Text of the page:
We also added a modulation matrix for modular-style synthesis where nearly any source can be routed to nearly any destination. I say “nearly” just to avoid hyperbole, but honestly, I can’t think of a practical routing that you are unable to do in the UNO Synth Pro. Our architecture allows for extreme modular-style flexibility. And speaking of modular synthesis, we include 2 pairs of Gate and CV I/O so that you can interface the UNO Synth Pro to Eurorack, 5U or even non-modular gear with similar connections. Plus an input to the filter and effect sections for processing external signals gives you the ability to use parts of the UNO Synth Pro to filter, shape and effect other instruments, even things like guitars and vocals. Add to that balanced audio outputs for noiseless operation and 5-pin MIDI DIN connectors, and the result is … well … pro! That’s the difference between the original UNO Synth — the simple analog synth for everyone — and the UNO Synth Pro, a professional instrument that will meet the expectations of the most fussy synthesists … like me!
Q. Since everyone in the world was quarantined and locked down for much of the last year, how did that impact working with the team in Modena, with SoundMachines, Fatar, SSI etc? Were you on Zoom calls at 6am?
I live in Northern California, so I’m 9 hours behind the Modena, Italy office and 3 hours behind the IK US office in Florida. When I started working with IK, I chose to put myself on an early schedule where I start quite early in the morning to maximize the available real-time interaction with the team in Italy. I’m really not a morning person at all, and after 20-some years of being a touring rock ’n' roll musician where you often don’t get to bed until 3 or 4 AM, it was a bit of hard transition. But I don’t regret it at all, and I’m happy to have been able to make that shift. Of course, that also means I often find myself falling asleep at 9 in the evening now … ha! My wife gives me a hard time for that.
Before Covid, I would go to Italy usually once a year, sometimes more. I think in 2019 I actually went 3 times as I spent some time there around the Superbooth convention in Berlin. Modena and Berlin are not exactly close to each other, but once you come all the way from San Francisco, it make sense to visit the main campus when it’s only a few hours away by plane.
As far as Skype and Zoom and all that, we’re all major users of video communication just because of the distances between us. While email and text messaging is great, it’s not the same being able to look at your colleagues and have a more personal interaction with them, even joke around a bit and all that. And that of course benefits the products in the end when the whole team is better in sync and pushing in the same direction.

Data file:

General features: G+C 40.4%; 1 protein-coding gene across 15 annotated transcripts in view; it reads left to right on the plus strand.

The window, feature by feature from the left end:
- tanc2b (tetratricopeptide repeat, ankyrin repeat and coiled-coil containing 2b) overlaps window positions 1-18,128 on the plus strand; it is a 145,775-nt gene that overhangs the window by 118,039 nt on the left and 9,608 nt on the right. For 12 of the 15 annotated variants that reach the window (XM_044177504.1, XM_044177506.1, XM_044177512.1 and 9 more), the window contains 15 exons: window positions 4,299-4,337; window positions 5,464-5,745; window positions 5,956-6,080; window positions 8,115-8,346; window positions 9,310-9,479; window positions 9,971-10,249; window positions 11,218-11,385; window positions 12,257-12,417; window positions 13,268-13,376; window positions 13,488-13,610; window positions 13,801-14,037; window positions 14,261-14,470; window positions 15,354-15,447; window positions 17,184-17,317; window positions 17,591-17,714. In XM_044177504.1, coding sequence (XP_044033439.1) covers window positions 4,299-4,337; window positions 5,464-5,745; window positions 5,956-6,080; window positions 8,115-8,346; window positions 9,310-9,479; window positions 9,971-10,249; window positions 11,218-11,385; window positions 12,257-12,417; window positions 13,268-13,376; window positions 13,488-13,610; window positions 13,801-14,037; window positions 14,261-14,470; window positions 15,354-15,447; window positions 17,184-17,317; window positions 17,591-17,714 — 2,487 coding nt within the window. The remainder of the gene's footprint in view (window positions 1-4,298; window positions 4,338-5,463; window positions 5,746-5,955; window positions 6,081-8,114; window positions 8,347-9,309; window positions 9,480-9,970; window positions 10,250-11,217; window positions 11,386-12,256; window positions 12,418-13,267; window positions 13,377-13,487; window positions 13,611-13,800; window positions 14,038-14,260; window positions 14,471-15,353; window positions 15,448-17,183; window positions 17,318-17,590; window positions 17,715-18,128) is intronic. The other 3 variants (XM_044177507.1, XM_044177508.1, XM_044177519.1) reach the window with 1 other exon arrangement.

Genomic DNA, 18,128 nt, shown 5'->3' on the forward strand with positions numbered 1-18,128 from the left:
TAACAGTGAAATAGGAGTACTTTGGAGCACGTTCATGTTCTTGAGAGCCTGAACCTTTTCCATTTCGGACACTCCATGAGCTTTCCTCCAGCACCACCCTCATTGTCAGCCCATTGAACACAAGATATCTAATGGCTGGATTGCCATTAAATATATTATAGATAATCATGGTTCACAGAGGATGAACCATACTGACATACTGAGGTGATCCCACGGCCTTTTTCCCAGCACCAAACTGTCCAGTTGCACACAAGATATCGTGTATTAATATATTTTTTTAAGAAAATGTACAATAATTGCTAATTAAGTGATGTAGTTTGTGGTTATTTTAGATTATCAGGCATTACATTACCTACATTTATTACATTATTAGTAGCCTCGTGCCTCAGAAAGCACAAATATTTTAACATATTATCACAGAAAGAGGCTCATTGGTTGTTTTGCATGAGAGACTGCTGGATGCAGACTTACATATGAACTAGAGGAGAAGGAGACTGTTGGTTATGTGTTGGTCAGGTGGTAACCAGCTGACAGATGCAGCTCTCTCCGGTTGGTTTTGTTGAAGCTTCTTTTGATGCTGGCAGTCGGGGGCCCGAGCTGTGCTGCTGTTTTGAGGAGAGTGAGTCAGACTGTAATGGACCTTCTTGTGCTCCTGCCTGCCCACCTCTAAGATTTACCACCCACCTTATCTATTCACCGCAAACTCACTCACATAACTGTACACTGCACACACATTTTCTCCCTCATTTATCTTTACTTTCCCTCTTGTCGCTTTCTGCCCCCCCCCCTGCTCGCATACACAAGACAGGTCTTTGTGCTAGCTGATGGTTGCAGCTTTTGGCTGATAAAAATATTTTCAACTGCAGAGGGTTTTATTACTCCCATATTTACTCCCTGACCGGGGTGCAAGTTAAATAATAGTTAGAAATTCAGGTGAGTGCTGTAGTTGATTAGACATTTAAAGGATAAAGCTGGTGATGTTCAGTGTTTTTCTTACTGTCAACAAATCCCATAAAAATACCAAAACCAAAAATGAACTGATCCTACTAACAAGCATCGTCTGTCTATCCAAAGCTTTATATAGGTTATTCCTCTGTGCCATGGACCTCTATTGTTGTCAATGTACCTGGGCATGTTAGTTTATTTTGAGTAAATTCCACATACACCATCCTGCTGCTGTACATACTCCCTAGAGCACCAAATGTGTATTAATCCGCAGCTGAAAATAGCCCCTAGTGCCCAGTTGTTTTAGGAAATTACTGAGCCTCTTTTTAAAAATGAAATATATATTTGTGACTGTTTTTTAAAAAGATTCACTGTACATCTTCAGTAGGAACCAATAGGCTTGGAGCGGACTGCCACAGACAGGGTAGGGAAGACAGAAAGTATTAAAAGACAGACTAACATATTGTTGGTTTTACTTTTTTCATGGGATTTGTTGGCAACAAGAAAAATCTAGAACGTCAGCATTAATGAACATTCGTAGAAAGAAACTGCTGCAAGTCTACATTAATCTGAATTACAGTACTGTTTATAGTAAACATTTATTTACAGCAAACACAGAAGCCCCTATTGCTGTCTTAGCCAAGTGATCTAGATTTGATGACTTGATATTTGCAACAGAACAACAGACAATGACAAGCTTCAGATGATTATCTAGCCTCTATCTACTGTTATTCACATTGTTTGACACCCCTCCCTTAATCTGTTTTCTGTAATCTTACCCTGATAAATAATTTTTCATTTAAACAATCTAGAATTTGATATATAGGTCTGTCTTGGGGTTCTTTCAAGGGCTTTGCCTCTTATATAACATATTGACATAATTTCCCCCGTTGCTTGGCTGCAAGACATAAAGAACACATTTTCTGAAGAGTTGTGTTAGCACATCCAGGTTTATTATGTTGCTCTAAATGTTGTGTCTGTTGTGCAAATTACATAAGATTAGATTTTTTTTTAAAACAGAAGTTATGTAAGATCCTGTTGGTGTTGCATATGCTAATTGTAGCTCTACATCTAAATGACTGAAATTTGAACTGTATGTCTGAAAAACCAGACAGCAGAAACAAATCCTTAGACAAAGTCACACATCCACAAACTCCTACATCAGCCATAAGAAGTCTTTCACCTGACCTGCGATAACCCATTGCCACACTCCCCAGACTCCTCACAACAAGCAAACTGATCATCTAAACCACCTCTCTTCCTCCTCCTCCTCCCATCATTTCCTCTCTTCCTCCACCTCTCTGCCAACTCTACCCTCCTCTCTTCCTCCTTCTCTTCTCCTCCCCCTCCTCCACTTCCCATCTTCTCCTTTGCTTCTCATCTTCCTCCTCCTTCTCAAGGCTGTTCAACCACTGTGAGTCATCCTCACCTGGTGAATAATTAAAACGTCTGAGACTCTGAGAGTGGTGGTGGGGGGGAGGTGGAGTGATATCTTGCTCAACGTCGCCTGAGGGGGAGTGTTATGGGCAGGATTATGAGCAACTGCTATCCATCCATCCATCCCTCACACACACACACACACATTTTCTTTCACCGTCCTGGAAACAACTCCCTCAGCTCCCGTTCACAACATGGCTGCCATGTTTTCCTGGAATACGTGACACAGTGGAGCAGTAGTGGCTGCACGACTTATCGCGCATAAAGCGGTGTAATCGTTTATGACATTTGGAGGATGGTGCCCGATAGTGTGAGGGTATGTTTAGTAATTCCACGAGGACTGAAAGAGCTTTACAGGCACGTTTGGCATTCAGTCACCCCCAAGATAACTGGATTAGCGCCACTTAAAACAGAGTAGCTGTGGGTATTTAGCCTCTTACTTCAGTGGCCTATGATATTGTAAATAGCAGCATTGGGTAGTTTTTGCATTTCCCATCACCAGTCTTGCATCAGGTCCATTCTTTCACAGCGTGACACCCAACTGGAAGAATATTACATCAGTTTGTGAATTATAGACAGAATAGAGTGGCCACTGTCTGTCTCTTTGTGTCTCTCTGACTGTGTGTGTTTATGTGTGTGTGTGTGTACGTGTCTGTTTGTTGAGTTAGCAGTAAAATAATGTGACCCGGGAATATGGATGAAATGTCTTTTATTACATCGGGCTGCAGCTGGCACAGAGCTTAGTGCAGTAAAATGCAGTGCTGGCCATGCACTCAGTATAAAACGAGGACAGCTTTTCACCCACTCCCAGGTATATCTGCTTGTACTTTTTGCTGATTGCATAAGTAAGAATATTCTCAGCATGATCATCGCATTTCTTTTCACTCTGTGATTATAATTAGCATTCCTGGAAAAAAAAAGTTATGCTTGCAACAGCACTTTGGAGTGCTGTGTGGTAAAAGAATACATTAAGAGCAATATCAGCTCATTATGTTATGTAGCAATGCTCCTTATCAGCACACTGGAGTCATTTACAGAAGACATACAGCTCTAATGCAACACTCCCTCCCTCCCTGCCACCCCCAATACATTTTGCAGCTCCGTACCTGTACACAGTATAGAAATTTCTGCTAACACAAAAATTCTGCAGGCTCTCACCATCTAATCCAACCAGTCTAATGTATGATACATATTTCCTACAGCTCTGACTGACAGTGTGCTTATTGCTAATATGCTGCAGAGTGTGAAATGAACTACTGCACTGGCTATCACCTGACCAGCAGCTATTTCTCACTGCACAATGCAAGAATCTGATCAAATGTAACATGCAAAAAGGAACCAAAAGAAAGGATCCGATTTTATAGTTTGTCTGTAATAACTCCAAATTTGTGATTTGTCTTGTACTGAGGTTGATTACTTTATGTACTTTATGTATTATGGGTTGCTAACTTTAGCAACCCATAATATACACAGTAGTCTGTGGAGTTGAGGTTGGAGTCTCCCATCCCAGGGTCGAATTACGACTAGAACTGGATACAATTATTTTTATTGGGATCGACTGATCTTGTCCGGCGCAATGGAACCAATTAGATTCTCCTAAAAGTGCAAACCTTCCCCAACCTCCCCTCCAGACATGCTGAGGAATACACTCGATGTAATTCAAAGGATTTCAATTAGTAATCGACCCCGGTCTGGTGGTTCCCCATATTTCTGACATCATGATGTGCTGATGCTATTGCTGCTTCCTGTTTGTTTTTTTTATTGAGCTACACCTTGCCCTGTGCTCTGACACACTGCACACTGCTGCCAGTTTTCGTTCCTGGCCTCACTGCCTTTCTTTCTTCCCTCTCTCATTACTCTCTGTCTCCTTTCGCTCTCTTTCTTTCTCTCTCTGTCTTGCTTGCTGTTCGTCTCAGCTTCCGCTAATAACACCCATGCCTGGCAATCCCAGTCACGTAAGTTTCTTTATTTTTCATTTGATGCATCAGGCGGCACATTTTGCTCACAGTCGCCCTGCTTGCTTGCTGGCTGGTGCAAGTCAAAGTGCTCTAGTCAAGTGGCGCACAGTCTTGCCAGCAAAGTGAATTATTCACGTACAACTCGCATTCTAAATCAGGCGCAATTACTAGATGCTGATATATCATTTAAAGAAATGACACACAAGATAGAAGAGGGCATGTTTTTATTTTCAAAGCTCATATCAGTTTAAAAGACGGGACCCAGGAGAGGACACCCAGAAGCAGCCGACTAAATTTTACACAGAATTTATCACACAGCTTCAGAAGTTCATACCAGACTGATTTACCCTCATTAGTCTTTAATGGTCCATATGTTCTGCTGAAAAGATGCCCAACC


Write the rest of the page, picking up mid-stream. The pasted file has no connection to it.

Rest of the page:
Q. Since you’ve had a 20+ year recording career, touring with your own band as well as Asia, did you ever have to play the “rock star card” with the engineers and say “guys, I know you think that’s a cool idea, but as a musician….” and change up what they were doing?
Erik with Asia
Actually it's been more than 30 years a recording and touring musician... but thanks for being generous about my age. :-)
As far as using my experience as a musician to make a point and convince others, it doesn’t really work like that at IK. It's a fairly flat organizational without a lot of hierarchy. For the most part, everyone has an equal voice, and usually the team can come to an agreement without requiring a mandate to be laid down. Although when that does happen — and sometimes it does happen — then we have a CTO and of course the owner of the company who is a great designer and a super smart guy. Experience is recognized, and appreciated. That’s just human nature. And it’s not just about age or life experience. Often I learn so much from a code writer who is 20 or 25 years younger than me, and I will defer to their knowledge and recommendation without hesitation when they're the expert. They don’t need to have spent time on a stage in front on 20,000 people to have the right answer.
Q. I love that you’ve made the step sequencer longer (64 steps) and there’s Song mode. Can you tell us how that came about and how it works? Also, the effects (vibrato, wah, tremolo, delay) were limited in the original Uno. What changes have you made in this area?
The OG Uno Synth